A new social force emerged: the class of oligarchs predisposed to generating as much wealth as quickly as possible, while on the look out for a higher paying executive position
Thus, a new social force emerged: the class of oligarchs predisposed to generating as much wealth as quickly as possible, while on the look out for a higher paying executive position. At the same time, globalization weakened organizations that had typically served as a counterbalance to corporate greed -- unions first and foremost. Galbraith argues that, without countervailing forces, the new oligarchs have every reason to resort to simple looting - what he terms predation - rather than engage in the tedious business of capital accumulation by standard means. The result is “a coalition of relentless opponents of the regulatory framework on which public purpose depends, with enterprises whose major lines of business compete with or encroach on the principal public functions of the enduring New Deal” (131).
What then of potential sources of resistance within the "predator state"? Galbraith is uncertain -- he wonders whether reasonable and progressive business elements will re-emerge to publicly support a regulatory agenda, and if this will happen while it still matters. Notably, The Predator State does not call for the re-establishment of the techno structure’s reign, nor provide a plausible explanation of how that might occur. Instead, it claims that the predatory excesses of the Reagan-Bush years generates new conditions that push business to break with the economic degeneracy that has become the norm. It’s worth quoting Galbraith’s reasoning on this at some length:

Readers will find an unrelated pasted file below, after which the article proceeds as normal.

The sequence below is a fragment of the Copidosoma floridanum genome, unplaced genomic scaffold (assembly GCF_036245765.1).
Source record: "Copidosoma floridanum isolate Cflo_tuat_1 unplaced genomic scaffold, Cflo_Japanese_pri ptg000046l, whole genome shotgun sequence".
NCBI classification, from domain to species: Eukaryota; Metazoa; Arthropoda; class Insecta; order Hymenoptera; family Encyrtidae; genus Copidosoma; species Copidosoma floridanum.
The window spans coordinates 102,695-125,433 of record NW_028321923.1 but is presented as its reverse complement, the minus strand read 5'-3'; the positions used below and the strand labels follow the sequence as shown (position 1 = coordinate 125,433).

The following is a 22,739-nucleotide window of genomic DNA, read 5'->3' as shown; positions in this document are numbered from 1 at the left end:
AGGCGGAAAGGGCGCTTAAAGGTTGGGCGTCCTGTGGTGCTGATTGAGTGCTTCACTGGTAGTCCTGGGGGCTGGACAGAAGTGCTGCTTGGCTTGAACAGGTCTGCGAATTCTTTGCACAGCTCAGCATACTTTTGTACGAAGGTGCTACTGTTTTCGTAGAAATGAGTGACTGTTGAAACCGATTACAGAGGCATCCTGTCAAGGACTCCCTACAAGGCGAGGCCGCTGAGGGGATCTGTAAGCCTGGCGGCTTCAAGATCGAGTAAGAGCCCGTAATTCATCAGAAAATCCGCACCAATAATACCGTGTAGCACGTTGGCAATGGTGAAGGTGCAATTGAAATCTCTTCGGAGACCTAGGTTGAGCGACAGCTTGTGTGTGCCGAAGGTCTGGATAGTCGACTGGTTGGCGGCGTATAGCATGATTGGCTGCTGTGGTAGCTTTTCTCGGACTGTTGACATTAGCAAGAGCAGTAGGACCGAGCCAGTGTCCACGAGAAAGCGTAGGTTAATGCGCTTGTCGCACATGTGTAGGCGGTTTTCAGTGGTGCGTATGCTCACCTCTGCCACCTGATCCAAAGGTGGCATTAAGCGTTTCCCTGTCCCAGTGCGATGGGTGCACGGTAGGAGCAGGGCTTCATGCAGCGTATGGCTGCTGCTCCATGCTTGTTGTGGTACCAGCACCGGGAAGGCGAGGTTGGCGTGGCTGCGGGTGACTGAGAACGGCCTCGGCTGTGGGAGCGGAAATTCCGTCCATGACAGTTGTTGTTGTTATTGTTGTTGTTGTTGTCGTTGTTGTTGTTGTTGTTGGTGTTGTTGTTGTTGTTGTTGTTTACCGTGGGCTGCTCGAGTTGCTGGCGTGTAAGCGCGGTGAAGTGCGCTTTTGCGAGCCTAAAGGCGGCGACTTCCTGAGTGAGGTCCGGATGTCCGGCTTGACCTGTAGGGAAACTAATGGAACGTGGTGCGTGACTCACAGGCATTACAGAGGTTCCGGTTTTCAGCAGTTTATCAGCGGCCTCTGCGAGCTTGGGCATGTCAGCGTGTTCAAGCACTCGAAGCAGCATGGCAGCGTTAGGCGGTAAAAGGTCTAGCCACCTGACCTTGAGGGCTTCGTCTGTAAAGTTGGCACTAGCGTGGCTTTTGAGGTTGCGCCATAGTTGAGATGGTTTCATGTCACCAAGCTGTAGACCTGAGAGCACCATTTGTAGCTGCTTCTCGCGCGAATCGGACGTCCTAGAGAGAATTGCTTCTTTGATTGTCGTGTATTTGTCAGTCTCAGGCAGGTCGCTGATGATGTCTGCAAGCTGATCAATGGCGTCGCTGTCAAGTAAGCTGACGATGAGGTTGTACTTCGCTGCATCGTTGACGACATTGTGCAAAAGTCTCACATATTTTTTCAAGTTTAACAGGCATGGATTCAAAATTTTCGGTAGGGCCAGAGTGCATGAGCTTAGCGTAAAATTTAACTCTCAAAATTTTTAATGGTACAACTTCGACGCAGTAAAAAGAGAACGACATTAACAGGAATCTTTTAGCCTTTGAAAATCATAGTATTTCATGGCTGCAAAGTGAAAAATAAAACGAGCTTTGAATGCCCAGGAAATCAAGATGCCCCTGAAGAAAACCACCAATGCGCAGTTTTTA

Predation is the enemy of honest and independent and especially sustainable business, of businesses that simply want to sell to the public and make a decent living over the long run[…] everyone who has not licked the appropriate boots. Predatory regimes are, more or less exactly, like protection rackets: powerful and feared but neither loved nor respected. They cannot reward everyone, and therefore they do not enjoy a broad political base. In addition, they are intrinsically unstable, something that does not trouble the predators but makes life for ordinary business exceptionally trying (147).
The current system, apparently, teems with reasons for certain sectors of business to break with predatory capitalism out of their own self interest. The reasons provided by Galbraith ring of idealism, but certainly there were no shortage of spectacular defections from the Bush administration. But being against the practice of looting one’s way into profitability -- whether out of an aversion to boot-licking or a desire for economic stability -- is not the same as being for any particular alternative. The result, rather than a move towards business progressivism, would seem to be simple confusion.
Doubtless, the limitations of Galbraith’s argument from a left perspective are clear; this is not David Harvey’s Brief History. Readers of the book will find as well that Galbraith explicitly rejects Marx’s notion of class struggle as a polarizing antagonism in capitalist society. I’m not particularly interested in detailing the book’s limitations here, as criticizing the analysis for not being left enough is a little like criticizing the emu for not being able to fly. In any case, the idea of ‘progressive business’ is a significant one for those on the left who identify with the popular front tradition.